Glacier Melt Could Signal Faster Rise in Ocean Levels, Washington Post, Friday, February 17, 2006;

    We have to stop finding excuses to procrastinate and realize that global warming is posing a serious threat not only to the planet we have been given by God to be stewards, but to human life as well.

  2. Enviromania provides a good excuse for pushing people around — one of the most enduringly popular pastimes down through the ages.

  3. 1. Christian values make concern for human life one of our highest priorities.
    2. Human lives will be definetely be threatened by flooding, droughts, storms and famine resulting from climate change. Evidence of climate change resulting from human activity is growing stronger with every new study.
    3. Therefore our Christian values dictate that we need to be concerned about climate change, and that we have a duty to take action to minimize potential harm.
    4. Deliberately ignoring a duty arising from our Christian values is tantamount to a sin of ommision.

  4. From Jim Hansen, the director of the Nasa Goddard Institute for Space Studies in New York, President George Bush’s top climate modeller: “We don’t have much time left.”

    “Our Nasa scientists have measured this in Greenland. And once these ice streams start moving, their influence stretches right to the interior of the ice sheet. Building an ice sheet takes a long time, because it is limited by snowfall. But destroying it can be explosively rapid.

    How fast can this go? Right now, I think our best measure is what happened in the past. We know that, for instance, 14,000 years ago sea levels rose by 20m in 400 years – that is five metres in a century. This was towards the end of the last ice age, so there was more ice around. But, on the other hand, temperatures were not warming as fast as today.

    How far can it go? The last time the world was three degrees warmer than today – which is what we expect later this century – sea levels were 25m higher. So that is what we can look forward to if we don’t act soon. None of the current climate and ice models predict this. But I prefer the evidence from the Earth’s history and my own eyes. I think sea-level rise is going to be the big issue soon, more even than warming itself.

    It’s hard to say what the world will be like if this happens. It would be another planet. You could imagine great armadas of icebergs breaking off Greenland and melting as they float south. And, of course, huge areas being flooded.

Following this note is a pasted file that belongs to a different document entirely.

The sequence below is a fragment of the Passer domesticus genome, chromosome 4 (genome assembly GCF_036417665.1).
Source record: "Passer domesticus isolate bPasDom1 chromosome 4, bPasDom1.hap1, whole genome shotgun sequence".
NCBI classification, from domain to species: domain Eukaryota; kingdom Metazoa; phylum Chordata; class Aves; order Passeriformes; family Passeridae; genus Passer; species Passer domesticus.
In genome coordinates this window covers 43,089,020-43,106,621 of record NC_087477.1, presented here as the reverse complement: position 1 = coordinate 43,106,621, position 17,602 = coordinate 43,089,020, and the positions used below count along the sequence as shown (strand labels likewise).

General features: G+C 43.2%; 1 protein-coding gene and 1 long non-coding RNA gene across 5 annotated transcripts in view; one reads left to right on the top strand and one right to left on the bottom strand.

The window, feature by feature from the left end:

How long have we got? We have to stabilise emissions of carbon dioxide within a decade, or temperatures will warm by more than one degree. That will be warmer than it has been for half a million years, and many things could become unstoppable. If we are to stop that, we cannot wait for new technologies like capturing emissions from burning coal. We have to act with what we have. This decade, that means focusing on energy efficiency and renewable sources of energy that do not burn carbon. We don’t have much time left.

  5. Well, Dean, perhaps the environmentalists are like the boy who cried wolf too often. As I look at the earnest pleas about global warming, I wonder how to distinguish them from the earnest pleas to dismantle dams and other flood-control systems.

  6. Augie – I agree with you about the dams. Consider California which relies on the snowpack that falls every winter on the Sierra Nevada range. As this snow melts during the rest of the year when there is no precipitation, the runoff fills streams, rivers and reserviors and provides the state’s 35 million people and valuable agricultural export industry with water for drinking and irrigation.

    If, because of global warming, the amount of the annual snowpack steadily decreases and rain falls on the Sierra instead of snow, California is going to be in very serious trouble indeed. We will then need dams and resevoirs to capture every rain drop possible.

    Rising ocean levels mean that salt water from the San Francisco Bay will push into the Central Valley, swamping the low-lying Delta region (much of which is already below sea-level like New Orleans) and increasing the possibility of flooding in the rest of the Valley. The aquaducts that carry water from wetter Northern California to drier Southern California where 25 million people live, could be cut off by the salt water of as well.

    Nevada, next door, will be even worse shape. The mining industry has nearly drained every fresh water aquifer in that State for industrial use. A loss of water from Sierra and Rocky Mountain runoff due to global warming means Nevada goes back to being an empty desert.

    So maybe that’s why people in California are a little more alarmed about global warming then the rest of the country. The midwest and northeast may be a little hotter, and the south wetter, but out West we will literally run out of water.

  7. If the majority of environmental scientists are correct, it wouldn’t be the “environmentalists” pushing people around, but rather it would be the ocean pushing people out of their coastal homes and properties. We just witnessed that on a large scale with Hurricane Katrina. Whether or not this had any relation to global warming, its not suprising that people in the U.S. are now paying more attention to these things.

    One of things that “environmentalists” sometimes attempt to attack is consumerism. The Church also attacks consumerism, or the idea that we must be continually consuming things in order to be fulfulilled. The Church has been attacking consumerism before there ever were environmentalists. Perhaps an ideology of manifest destiny has led some Christians in America to embrace consumerism also.